These Buddha images are paraded around the lake by a procession of gilded boats during the temple's annual festival. Unless you've timed your visit to coincide with the festival – taking place in the Burmese month of Thadingyut, between September and October each year – you're unlikely to witness the procession. However, some of the boats are housed beside a nearby jetty, which is easily accessible via a small footbridge leading west from the pagoda. They are magnificent craft and well worth a look.
One of the magnficent ceremonial craft housed near to the pagoda
Once you've dodged the crowds, and maybe purchased a souvenir or two, it's time to return to your boat for the next leg of the journey.
The Floating Gardens
Without a doubt, one of the most charming sites on the lake is Inle's famous Floating Garden area. To the untrained eye, these gardens appear to be small green islands on which a range of fruits and vegetables are cultivated. In fact these are woven mats of weeds which float on the water and are secured on the lake's shallow bed.
The best time to visit this portion of the lake is in the morning or afternoon when the local gardeners tend their floating rows of produce. At all other times, however, an hour spent meandering between the gardens is a beautiful way to view this feat of human ingenuity. Please remember that the Floating Gardens are constantly in use, and represent the livelihood of the locals that call the lake their home, so be as unobtrusive and respectful as possible when visiting.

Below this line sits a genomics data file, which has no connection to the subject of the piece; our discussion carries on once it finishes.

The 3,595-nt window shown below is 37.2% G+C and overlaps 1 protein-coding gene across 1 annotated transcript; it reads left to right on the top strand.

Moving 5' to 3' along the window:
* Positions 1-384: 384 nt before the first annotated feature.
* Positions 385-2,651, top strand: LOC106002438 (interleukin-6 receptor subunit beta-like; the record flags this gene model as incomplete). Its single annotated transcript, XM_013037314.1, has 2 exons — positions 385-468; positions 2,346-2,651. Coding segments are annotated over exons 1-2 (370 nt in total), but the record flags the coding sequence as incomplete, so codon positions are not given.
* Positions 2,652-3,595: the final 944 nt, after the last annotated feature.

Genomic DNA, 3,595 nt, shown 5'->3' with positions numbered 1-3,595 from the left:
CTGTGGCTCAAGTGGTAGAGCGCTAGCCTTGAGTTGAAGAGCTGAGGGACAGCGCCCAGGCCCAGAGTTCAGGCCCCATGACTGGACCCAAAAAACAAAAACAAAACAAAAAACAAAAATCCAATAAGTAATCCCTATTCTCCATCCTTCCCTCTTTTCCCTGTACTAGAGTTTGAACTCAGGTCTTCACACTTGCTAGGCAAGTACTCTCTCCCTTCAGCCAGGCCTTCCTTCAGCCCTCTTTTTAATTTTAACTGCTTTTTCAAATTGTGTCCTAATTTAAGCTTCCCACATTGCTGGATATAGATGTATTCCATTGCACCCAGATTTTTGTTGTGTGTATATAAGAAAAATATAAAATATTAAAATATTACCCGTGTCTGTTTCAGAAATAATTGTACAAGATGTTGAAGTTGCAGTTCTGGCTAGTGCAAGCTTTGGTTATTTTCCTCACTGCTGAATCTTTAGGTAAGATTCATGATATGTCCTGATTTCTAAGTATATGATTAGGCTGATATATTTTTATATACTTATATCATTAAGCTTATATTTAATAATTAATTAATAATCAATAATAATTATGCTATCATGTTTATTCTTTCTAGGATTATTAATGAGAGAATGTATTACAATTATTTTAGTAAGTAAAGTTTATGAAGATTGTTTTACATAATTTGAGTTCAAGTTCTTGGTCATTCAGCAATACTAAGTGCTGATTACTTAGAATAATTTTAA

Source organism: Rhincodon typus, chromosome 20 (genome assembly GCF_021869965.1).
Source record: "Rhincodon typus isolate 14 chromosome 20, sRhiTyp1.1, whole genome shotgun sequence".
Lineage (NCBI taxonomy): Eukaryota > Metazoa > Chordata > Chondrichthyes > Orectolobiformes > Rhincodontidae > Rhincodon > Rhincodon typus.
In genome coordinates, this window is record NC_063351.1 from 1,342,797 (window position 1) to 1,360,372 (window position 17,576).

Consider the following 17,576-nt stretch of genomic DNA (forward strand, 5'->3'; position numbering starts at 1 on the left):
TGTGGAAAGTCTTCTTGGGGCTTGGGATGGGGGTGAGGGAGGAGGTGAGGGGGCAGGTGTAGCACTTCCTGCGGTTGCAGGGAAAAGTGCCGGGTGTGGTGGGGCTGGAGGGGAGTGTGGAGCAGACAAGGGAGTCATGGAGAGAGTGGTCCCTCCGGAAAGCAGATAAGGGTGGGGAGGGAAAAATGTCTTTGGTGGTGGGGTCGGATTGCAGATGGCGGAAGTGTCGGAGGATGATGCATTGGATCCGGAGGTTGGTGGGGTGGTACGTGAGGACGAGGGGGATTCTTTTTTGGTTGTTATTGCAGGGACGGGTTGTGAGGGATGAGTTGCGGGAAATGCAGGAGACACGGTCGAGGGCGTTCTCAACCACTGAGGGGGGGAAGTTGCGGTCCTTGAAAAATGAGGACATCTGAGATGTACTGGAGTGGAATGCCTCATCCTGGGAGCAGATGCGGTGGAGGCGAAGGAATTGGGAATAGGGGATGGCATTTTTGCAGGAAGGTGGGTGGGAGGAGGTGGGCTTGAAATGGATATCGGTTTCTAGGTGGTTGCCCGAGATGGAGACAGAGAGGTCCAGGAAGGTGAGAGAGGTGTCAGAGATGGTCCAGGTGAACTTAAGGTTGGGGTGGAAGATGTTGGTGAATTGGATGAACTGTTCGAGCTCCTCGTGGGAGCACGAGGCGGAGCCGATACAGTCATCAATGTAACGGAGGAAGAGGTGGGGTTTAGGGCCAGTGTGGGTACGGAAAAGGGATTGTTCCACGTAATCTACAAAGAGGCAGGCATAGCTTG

At the northern end of the Floating Gardens area is the intriguingly named Jumping Cat Monastery – Nga Hpe Chaung in the original Burmese. You might hear conflicting reports about this place back in town: some will tell you the cats jump, others will tell you there are no cats at all, and others will tell you that there are cats but they don't jump. For clarification purposes, I found the latter to be true.
Not a whole lot of jumping going on, but this raised monastery is still well worth a visit.
The story goes that local monks living on this island monastery in the middle of the lake taught the resident feline population tricks to pass the time. As the local tourist industry grew, these monks began to put on little performances for visitors.
While this no longer seems to be the case, Nga Hpe Chaung is a majestic building, rising on stilts out of the water. There is a huge hall in the main building, housing a selection of stunningly crafted and opulently decorated Buddha statues. Mounted on the walls, decorated panels tell the story of the how the Buddha came to be so venerated, and of the wisdom he passed on. Even if you know the story, the artistry of these panels is still definitely worth examining.
Oh, and there are cats to be found, just don't expect them to be jumping all over the place!
From here it's about a 45 minute ride back to town in the boat. While tipping is not customary in Myanmar, there are a few exceptions, and it's polite to offer your driver a few extra thousand kyats to show your appreciation.
Having been whisked around the highlights of Inle Lake, venture back into town and relax with some top-notch local food and a frosty bottle of Dagon Extra Strong from one of Nyaungshwe's many restaurants; a thoroughly pleasant end to a great day on the water.